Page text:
Vonavibe – Bleed to Life
Hailing from Greece, Vonavibe are a trio formed in 2016 that define themselves as a “heavy modern rock band”. I’ll start by pointing out that, at least in my opinion, this “modern rock” label applies as a whole to a brand of rock that was popularized during the early 2000’s. So, this being a modern rock band is in reference to that style of music than it means that their style of music sets to be a new type of rock… and this was good news to me, as I got somewhat nostalgic after hearing their latest release, Bleed to Life.
Bleed to Life is a rock album composed of seven tracks with an average duration of a little more than four minutes per song. Its style, as mentioned, belongs to a more recent approach of rock reminiscent of the beginning of the century. To further illustrate this point, this is a style of music that’s not too far from the type that we used to hear when WWE wrestlers entered the ring ready to pummel each other. So, as it was also common with that type of music, all the elements tend to blend together in a very compact mix where it’s very rare to see/hear bigger focus being given to a single instrument – everyone moves as a solid group. Of course there are moments here and there that end up being reserved for a single instrument while the others take the back seat, but they are too far in between for one to notice. As whole, Bleed to Life has a “changeling” mood, but being a product of an era, it also has the obligatory sentimental track right in its middle (actually they’re two). All in all, it was an interesting piece to listen to and my complaints can be reduced to just things I dislike about the genre itself, not this actual work. (7.5/10)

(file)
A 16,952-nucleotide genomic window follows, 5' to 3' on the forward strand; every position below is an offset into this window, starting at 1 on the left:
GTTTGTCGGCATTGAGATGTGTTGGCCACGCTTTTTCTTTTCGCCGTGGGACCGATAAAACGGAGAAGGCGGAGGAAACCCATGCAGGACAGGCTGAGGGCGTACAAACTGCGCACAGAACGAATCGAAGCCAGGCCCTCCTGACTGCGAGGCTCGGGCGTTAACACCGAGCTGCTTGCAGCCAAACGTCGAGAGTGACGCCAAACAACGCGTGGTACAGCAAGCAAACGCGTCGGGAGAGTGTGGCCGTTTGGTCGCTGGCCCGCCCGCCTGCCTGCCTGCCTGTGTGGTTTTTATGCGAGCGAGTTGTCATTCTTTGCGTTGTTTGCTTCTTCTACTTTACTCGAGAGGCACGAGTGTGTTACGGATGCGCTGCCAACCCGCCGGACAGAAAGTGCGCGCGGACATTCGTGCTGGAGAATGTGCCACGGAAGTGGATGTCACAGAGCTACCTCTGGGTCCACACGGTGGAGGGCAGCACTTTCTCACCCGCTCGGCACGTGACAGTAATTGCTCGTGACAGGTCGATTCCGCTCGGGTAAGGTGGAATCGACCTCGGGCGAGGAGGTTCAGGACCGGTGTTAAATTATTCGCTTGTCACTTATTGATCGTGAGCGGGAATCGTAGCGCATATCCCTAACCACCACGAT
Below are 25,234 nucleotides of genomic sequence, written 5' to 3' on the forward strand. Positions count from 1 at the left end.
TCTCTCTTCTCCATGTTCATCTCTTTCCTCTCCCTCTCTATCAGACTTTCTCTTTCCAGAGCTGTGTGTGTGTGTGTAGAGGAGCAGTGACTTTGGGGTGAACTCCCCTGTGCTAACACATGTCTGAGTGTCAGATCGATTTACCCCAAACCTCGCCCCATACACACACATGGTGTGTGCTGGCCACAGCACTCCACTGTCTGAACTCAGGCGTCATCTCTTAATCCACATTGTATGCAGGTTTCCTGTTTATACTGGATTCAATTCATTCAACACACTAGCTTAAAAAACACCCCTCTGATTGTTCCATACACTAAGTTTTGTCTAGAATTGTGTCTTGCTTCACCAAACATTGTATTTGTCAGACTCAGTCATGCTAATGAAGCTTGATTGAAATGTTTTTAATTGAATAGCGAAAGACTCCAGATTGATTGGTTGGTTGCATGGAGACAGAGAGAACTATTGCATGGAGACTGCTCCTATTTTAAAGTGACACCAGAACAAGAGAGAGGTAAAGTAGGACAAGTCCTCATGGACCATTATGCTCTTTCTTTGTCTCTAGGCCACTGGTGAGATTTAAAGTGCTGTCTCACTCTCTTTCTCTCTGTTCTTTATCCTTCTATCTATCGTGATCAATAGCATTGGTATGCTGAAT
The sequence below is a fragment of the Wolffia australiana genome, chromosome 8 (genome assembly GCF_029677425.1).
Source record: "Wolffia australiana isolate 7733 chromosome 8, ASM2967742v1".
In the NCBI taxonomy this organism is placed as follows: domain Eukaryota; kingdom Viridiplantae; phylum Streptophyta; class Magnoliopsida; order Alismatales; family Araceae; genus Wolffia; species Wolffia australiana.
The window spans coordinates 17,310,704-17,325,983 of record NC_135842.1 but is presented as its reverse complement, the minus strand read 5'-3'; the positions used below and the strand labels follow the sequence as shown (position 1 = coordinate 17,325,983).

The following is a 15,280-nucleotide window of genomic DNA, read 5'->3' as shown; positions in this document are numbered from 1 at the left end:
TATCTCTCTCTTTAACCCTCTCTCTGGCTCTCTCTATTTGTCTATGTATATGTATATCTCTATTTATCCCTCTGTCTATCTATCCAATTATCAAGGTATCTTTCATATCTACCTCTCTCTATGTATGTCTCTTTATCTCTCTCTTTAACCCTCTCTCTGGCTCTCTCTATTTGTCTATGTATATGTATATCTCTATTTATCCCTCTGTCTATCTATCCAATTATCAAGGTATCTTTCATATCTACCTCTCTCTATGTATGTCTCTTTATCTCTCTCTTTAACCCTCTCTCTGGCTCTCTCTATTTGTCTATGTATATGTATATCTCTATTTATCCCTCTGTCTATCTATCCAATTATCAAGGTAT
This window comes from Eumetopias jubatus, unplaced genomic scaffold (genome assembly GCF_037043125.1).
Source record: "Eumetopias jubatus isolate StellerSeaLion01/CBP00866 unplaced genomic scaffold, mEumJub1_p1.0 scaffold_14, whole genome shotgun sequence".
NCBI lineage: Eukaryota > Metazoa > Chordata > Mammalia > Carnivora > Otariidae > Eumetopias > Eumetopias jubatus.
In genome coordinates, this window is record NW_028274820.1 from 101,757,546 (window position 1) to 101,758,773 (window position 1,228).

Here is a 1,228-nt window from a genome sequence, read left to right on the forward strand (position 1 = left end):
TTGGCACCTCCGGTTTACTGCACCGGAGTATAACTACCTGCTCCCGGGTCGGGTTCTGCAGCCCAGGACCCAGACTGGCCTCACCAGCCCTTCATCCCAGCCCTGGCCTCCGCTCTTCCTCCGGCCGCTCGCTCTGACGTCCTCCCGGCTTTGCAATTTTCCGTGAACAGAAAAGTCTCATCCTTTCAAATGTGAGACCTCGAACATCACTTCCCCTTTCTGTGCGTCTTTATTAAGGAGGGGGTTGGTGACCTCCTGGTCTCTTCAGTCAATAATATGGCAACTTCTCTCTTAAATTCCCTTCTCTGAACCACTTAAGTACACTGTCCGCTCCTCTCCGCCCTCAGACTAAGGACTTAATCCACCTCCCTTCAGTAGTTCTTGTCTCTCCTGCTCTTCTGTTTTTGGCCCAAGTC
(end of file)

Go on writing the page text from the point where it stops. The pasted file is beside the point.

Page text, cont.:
Cloak – Black Flame Eternal
To finish up, we have Cloak! They’re black metal band that has a very much appreciated vein of goth metal in its core that gives a very concise form to their music. This’ll be the review of their third album, Black Flame Eternal, released last May.
First of all, the tone of this album, despite its uniqueness, will set the bells ringing to some listeners, namely those in Portugal. And why is that? Because the sound of this band, specifically the vocals, reminds a lot of “earlier” Portuguese, Moonspell (so, already we’ve started off on a positive note). When it comes to atmosphere, Black Flame Eternal marks itself as an evidently inspired construction owing its success to the dramatic capacity of goth music and also to the intensity of black metal, showing how much this genres complement each other. It’s an album that mixes quick and heavy sounds on one side and “awe-strucking” moments on the other, giving even a little bit of space to more somber tones that show lot of personality by the band. There aren’t many albums here that I’ve listened to after making their reviews – and I have been commenting for some time already – but this one surely is entering my playlists, for it is rare to find a work with so much substance as this one. (9.5/10)